The proposed ordinance, which the City Council's Policy and Services Committee is scheduled to consider on Nov. 19, aims to address recent concerns from numerous residents about long-term construction projects in their neighborhoods. The council began to tackle this problem in September, after Vice Mayor Nancy Shepherd and council members Marc Berman, Karen Holman and Gail Price issued a colleagues memo calling for stricter penalties for construction laggards.
The memo argued that construction projects in local neighborhoods can cause "periodic traffic, parking, noise and visual impacts" for the community, which can be a problem when they are delayed by several years. An incomplete construction project, the memo stated, "can become an eye-sore, attractive nuisance and a problem for the residents and neighborhood."
"These incomplete projects detract from neighborhood quality of life and residents deserve an ordinance that they can rely on to ensure that housing projects start and finish in a reasonable time," the council members wrote in the memo.
At its Sept. 23 discussion, the council heard from former Mayor Gail Wooley, a Mariposa Avenue resident who described the "mystery project" that has been creating a blight on her Southgate block for the past seven years. The chain-link fence around the site went up in late 2007, she said, and the house behind the fence was demolished in 2008. Since then, not much has happened at the site, aside from a little construction and some drug and alcohol use.
On Wednesday, the city released its proposal for such an ordinance that would unravel these mystery projects: one that would fine an applicant for each day of unauthorized delay. Under the staff proposal, the penalty would be tied to building permits, with the fine tied to the magnitude of delinquency. If a building permit expired between 31 and 60 days ago, the penalty would be $200 per each day without an active permit. The fine would go up to $400 for days 61 through 120 and then to $800 per day "beginning on 121st day and for each day thereafter, with no upper limit." The chief building official would have the authority to modify or waive the penalty based on circumstances.
In tying penalties to building permits, Palo Alto planners are taking a different approach from cities like Atherton and San Bruno, which base their time limits for construction projects on square footage (in the case of the former) and value of the project (in the case of the latter). City planners argue in a new report that "project complexity and the time required to complete construction vary and are not always proportional to square footage or estimated value."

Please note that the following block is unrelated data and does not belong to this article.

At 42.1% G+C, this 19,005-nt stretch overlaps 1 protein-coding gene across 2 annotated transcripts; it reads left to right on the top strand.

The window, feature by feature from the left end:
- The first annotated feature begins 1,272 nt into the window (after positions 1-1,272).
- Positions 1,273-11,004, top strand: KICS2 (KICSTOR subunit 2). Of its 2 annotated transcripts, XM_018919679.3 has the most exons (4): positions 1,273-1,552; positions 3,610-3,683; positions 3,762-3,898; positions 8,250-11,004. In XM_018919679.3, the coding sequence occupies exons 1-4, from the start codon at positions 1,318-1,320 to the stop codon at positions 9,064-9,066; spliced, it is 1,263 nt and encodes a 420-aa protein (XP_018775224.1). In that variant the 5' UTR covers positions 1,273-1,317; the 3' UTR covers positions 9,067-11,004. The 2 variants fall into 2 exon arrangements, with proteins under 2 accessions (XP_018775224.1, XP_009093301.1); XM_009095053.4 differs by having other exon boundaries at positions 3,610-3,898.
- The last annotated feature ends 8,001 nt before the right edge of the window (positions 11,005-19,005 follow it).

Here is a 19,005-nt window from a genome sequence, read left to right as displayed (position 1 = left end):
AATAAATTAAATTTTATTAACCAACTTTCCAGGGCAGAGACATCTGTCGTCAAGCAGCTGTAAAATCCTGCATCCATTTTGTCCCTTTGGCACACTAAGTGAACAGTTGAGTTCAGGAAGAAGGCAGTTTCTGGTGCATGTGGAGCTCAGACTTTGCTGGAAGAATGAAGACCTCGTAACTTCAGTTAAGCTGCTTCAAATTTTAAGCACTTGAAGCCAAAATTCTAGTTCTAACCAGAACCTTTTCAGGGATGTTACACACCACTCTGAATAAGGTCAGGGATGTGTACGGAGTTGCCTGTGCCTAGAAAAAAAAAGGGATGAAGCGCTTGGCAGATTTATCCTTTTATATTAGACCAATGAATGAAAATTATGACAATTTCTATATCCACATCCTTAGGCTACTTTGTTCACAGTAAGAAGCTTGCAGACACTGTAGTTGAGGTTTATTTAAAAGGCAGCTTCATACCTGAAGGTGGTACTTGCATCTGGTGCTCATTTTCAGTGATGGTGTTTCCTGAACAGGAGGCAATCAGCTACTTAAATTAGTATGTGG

The recommended approach, the report states, "is consistent with the overarching goal that construction not be permitted to languish, and avoids imposing harsh penalties on minor delays while ensuring that complaint-based enforcement is available to dissuade truly stalled construction."
The staff proposal shouldn't be a tough sell. At its Sept. 23 meeting, City Council members all agreed that the city's building code should be updated to protect neighborhoods from construction blight. Councilwoman Liz Kniss, who chairs the Policy and Services Committee, called the update "long overdue" and Mayor Greg Scharff called stalled construction projects a "quality of life issue" that has become common throughout Palo Alto, including in his own neighborhood. Councilwoman Gail Price agreed and said it's "extremely important" that the city moves forward with exploring new penalties for stalled construction projects.
"The sense of concern and urgency has become very clear by the very articulate community members who have simply had enough of this kind of condition," Price said.